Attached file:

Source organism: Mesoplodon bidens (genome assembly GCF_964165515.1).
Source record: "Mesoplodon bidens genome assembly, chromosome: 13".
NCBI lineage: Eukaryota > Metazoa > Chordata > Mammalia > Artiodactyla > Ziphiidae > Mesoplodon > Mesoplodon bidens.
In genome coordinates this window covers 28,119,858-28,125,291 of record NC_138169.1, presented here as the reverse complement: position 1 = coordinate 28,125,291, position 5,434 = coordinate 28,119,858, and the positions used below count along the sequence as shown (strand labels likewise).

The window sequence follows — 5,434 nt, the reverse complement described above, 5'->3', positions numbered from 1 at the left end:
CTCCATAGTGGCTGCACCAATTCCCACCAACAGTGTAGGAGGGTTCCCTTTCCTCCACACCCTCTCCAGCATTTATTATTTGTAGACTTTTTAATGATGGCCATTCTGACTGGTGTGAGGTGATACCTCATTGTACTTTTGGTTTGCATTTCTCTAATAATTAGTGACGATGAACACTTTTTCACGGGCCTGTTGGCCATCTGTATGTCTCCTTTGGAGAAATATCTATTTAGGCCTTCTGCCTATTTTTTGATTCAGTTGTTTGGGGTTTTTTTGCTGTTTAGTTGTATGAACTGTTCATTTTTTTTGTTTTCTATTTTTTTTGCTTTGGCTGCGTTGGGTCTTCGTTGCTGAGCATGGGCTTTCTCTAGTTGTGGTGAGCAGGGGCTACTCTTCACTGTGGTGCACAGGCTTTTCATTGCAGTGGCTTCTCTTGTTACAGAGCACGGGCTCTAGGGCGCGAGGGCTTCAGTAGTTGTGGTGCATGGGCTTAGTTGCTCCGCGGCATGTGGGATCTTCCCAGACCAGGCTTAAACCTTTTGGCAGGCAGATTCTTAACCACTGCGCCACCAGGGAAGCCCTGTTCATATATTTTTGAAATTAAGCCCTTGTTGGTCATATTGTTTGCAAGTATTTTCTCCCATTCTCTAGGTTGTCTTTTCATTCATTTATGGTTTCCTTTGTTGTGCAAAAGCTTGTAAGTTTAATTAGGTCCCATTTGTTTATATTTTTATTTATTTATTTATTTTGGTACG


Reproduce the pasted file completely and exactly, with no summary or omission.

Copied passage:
Source organism: Mesoplodon bidens (genome assembly GCF_964165515.1).
Source record: "Mesoplodon bidens genome assembly, chromosome: 13".
NCBI lineage: Eukaryota > Metazoa > Chordata > Mammalia > Artiodactyla > Ziphiidae > Mesoplodon > Mesoplodon bidens.
In genome coordinates this window covers 28,119,858-28,125,291 of record NC_138169.1, presented here as the reverse complement: position 1 = coordinate 28,125,291, position 5,434 = coordinate 28,119,858, and the positions used below count along the sequence as shown (strand labels likewise).

The window sequence follows — 5,434 nt, the reverse complement described above, 5'->3', positions numbered from 1 at the left end:
CTCCATAGTGGCTGCACCAATTCCCACCAACAGTGTAGGAGGGTTCCCTTTCCTCCACACCCTCTCCAGCATTTATTATTTGTAGACTTTTTAATGATGGCCATTCTGACTGGTGTGAGGTGATACCTCATTGTACTTTTGGTTTGCATTTCTCTAATAATTAGTGACGATGAACACTTTTTCACGGGCCTGTTGGCCATCTGTATGTCTCCTTTGGAGAAATATCTATTTAGGCCTTCTGCCTATTTTTTGATTCAGTTGTTTGGGGTTTTTTTGCTGTTTAGTTGTATGAACTGTTCATTTTTTTTGTTTTCTATTTTTTTTGCTTTGGCTGCGTTGGGTCTTCGTTGCTGAGCATGGGCTTTCTCTAGTTGTGGTGAGCAGGGGCTACTCTTCACTGTGGTGCACAGGCTTTTCATTGCAGTGGCTTCTCTTGTTACAGAGCACGGGCTCTAGGGCGCGAGGGCTTCAGTAGTTGTGGTGCATGGGCTTAGTTGCTCCGCGGCATGTGGGATCTTCCCAGACCAGGCTTAAACCTTTTGGCAGGCAGATTCTTAACCACTGCGCCACCAGGGAAGCCCTGTTCATATATTTTTGAAATTAAGCCCTTGTTGGTCATATTGTTTGCAAGTATTTTCTCCCATTCTCTAGGTTGTCTTTTCATTCATTTATGGTTTCCTTTGTTGTGCAAAAGCTTGTAAGTTTAATTAGGTCCCATTTGTTTATATTTTTATTTATTTATTTATTTTGGTACG